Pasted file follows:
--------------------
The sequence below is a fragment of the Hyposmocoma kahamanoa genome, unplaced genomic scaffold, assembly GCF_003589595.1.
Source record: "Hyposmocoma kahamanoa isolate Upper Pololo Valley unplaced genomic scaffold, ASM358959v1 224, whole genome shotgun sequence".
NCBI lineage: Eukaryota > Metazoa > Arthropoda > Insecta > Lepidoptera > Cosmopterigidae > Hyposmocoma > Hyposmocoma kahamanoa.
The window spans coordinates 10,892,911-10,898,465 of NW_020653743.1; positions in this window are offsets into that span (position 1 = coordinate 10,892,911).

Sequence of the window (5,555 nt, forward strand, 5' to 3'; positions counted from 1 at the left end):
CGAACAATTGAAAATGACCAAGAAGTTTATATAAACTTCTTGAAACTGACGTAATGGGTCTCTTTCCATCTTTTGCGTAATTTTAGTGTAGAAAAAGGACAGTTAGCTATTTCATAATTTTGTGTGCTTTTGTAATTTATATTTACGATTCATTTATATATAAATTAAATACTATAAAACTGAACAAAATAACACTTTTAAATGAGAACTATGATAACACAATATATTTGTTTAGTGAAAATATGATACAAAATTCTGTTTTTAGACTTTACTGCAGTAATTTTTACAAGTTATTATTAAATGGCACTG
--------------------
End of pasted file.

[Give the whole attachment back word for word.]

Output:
The sequence below is a fragment of the Hyposmocoma kahamanoa genome, unplaced genomic scaffold, assembly GCF_003589595.1.
Source record: "Hyposmocoma kahamanoa isolate Upper Pololo Valley unplaced genomic scaffold, ASM358959v1 224, whole genome shotgun sequence".
NCBI lineage: Eukaryota > Metazoa > Arthropoda > Insecta > Lepidoptera > Cosmopterigidae > Hyposmocoma > Hyposmocoma kahamanoa.
The window spans coordinates 10,892,911-10,898,465 of NW_020653743.1; positions in this window are offsets into that span (position 1 = coordinate 10,892,911).

Sequence of the window (5,555 nt, forward strand, 5' to 3'; positions counted from 1 at the left end):
CGAACAATTGAAAATGACCAAGAAGTTTATATAAACTTCTTGAAACTGACGTAATGGGTCTCTTTCCATCTTTTGCGTAATTTTAGTGTAGAAAAAGGACAGTTAGCTATTTCATAATTTTGTGTGCTTTTGTAATTTATATTTACGATTCATTTATATATAAATTAAATACTATAAAACTGAACAAAATAACACTTTTAAATGAGAACTATGATAACACAATATATTTGTTTAGTGAAAATATGATACAAAATTCTGTTTTTAGACTTTACTGCAGTAATTTTTACAAGTTATTATTAAATGGCACTG